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I'm continuing my unboxing of stuff to see what I keep and what I sell, also trying to clear some shelves so I can remove them in preparation for my display shelves.  I got to some sealed in factory plastic RMT covered hoppers, and ran into a little problem!

The couplers are crumbling away!  These have been in a climate controlled environment their whole life, that didn't stop them from rotting away!

When I looked closely, the hinges of the knuckle are actually chipped away.

These must have been on their way when they left the factory!

The good news is that the Lionel coupler knuckles, though they didn't look the same when compared to the RMT ones, worked just fine and coupled and uncoupled like they belonged there.

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I'm continuing my unboxing of stuff to see what I keep and what I sell, also trying to clear some shelves so I can remove them in preparation for my display shelves.  I got to some sealed in factory plastic RMT covered hoppers, and ran into a little problem!

The couplers are crumbling away!  These have been in a climate controlled environment their whole life, that didn't stop them from rotting away!

When I looked closely, the hinges of the knuckle are actually chipped away.

These must have been on their way when they left the factory!

The good news is that the Lionel coupler knuckles, though they didn't look the same when compared to the RMT ones, worked just fine and coupled and uncoupled like they belonged there.

I have to wonder how many more I'll have to replace, all the rest of the cars made it around a few times in a 50+ car train, so the couplers are at least not totally dead.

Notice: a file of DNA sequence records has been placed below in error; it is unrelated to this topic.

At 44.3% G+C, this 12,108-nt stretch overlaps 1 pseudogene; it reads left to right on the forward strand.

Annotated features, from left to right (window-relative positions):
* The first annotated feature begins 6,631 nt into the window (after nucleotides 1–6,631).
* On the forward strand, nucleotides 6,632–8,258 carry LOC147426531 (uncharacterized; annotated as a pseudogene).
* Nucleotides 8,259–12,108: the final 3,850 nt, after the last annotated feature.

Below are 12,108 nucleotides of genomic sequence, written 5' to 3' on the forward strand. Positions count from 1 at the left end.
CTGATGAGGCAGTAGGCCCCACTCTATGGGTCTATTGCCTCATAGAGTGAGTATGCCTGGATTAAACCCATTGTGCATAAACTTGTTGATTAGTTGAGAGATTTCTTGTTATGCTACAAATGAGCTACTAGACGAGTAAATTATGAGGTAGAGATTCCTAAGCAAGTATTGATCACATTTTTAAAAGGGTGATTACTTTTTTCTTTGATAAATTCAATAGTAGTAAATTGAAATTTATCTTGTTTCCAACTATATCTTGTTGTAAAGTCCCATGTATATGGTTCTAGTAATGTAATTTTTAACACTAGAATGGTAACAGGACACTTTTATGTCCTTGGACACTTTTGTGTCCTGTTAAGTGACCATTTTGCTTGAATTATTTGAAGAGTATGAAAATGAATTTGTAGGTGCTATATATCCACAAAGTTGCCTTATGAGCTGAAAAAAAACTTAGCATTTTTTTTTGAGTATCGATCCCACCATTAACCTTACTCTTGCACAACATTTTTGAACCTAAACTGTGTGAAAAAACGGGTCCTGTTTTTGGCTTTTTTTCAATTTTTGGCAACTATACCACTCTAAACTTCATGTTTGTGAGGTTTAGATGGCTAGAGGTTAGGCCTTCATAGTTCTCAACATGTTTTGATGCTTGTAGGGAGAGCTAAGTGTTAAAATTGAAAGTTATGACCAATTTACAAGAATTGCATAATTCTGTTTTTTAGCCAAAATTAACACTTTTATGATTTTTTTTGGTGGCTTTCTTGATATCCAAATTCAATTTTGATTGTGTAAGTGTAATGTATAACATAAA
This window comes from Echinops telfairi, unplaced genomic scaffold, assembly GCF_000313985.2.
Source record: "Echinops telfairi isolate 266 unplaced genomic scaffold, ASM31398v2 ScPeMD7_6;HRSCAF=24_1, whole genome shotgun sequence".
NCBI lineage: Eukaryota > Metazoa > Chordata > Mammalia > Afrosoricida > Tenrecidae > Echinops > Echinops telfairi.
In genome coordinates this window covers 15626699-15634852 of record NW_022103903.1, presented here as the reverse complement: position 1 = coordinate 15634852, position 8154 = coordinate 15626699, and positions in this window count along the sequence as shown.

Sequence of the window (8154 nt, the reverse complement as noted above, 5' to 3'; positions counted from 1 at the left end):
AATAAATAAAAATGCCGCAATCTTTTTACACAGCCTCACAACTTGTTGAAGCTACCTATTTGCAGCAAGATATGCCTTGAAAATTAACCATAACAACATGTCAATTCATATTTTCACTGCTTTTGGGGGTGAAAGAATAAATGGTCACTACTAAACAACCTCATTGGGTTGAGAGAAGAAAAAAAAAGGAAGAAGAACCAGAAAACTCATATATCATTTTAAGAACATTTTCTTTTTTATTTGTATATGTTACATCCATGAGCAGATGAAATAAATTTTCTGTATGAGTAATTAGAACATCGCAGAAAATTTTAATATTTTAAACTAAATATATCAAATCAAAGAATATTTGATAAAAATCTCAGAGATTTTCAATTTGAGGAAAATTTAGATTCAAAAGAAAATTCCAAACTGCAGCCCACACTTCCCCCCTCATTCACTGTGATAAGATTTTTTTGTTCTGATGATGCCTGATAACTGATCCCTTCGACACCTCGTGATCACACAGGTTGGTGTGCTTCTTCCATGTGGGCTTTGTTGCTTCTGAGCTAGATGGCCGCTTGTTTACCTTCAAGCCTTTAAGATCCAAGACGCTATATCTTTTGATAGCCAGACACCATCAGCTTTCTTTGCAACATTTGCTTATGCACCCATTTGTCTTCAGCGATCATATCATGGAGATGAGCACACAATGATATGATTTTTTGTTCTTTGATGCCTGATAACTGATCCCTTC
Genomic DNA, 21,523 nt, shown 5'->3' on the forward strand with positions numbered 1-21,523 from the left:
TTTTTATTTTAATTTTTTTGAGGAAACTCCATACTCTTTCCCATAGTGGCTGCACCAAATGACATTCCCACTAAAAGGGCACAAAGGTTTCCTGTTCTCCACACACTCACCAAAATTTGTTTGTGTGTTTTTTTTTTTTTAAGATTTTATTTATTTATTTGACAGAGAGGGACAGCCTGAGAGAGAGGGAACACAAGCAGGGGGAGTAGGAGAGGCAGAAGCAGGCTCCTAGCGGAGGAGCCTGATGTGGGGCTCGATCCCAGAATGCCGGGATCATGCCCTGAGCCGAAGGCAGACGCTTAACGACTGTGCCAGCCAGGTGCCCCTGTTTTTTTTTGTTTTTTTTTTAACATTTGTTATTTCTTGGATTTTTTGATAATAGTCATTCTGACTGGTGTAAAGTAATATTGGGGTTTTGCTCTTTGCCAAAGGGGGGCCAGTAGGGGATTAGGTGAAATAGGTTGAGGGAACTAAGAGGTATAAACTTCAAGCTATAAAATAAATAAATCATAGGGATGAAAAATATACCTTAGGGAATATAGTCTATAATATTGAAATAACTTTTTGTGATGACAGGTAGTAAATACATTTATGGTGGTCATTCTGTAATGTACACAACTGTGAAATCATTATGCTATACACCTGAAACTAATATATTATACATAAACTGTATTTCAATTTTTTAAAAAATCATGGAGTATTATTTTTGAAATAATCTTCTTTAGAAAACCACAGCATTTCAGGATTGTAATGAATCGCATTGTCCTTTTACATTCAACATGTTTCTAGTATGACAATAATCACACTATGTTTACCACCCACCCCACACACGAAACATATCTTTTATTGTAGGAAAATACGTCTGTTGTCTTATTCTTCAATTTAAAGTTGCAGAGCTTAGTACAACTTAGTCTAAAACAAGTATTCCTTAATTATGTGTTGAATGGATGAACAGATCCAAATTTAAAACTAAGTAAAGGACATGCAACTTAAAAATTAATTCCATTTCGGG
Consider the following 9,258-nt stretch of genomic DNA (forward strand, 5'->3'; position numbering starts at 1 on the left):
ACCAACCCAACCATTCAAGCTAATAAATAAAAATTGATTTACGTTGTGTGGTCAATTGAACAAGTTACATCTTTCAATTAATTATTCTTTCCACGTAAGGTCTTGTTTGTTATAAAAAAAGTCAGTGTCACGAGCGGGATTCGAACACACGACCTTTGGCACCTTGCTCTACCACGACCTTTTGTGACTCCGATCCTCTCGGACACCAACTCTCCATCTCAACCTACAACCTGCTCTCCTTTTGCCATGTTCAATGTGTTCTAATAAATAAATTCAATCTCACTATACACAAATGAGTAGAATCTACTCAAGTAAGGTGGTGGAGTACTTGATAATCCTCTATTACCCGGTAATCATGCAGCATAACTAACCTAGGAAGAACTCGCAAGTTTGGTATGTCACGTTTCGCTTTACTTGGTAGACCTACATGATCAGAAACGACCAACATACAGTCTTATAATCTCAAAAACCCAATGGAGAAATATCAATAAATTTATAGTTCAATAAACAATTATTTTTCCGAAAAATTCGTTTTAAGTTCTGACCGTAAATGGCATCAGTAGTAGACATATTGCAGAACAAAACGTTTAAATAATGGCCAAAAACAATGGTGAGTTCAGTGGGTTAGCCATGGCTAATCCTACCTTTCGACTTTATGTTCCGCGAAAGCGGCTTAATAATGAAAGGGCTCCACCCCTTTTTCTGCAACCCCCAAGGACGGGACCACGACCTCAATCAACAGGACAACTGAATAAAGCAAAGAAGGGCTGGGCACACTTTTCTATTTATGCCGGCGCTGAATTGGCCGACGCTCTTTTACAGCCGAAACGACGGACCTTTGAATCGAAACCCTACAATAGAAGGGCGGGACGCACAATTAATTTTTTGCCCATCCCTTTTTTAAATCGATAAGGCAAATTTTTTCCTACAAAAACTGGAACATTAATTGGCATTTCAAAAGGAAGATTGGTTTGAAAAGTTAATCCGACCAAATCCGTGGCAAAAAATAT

Last edited by gunrunnerjohn

John has it right. There is not one brand that has proven to be immune to zinc pest. They have all had it somewhere sometime in recent memory. This is the price we are paying for having everything made in China. Their zinc foundry industry has no QC and does not care what goes in the pot, so long as it melts. If companies want to solve the problem, they need take the zinc casting business elsewhere. Of course, the product will cost more, because all the molds stay in China, so new ones will need to be designed and fabricated. Then there is the higher cost of quality raw materials, and the QC that goes into them. Then add in the skilled labor with accompanying higher wage. So pay cheap (a relative term) now and big later (presuming one can even find the parts), or pay big now and little or nothing later.

Rant off.

Chris

LVHR

High temperatures and humidity are reputed to speed up the process.  However, my stuff was in a fully climate controlled environment it's entire existence, so I doubt that was a significant issue.

I've experienced trucks coming apart while running, but it's hard to know when the damage was actually done.  I know of two JLC GG1's that had their sideframes crumble while on a layout parked on sidings.

Zinc rot is baked into the mix at the time of molding, the only question after that is how fast will it happen.

Rick,

The only thing sitting is the box does is allow the destructive process to continue unobserved. Zinc pest is inherent to the composition of the zinc alloy. High Lead content (we are talking ppm levels) is by far and away the primary culprit. It's in there, you cannot remove it, and you cannot stop the process. That said, certain conditions seem to accelerate the process. Some castings go for years before the damage is evident. Some show in only a year or less. I suspect the higher the lead contamination, the faster the process.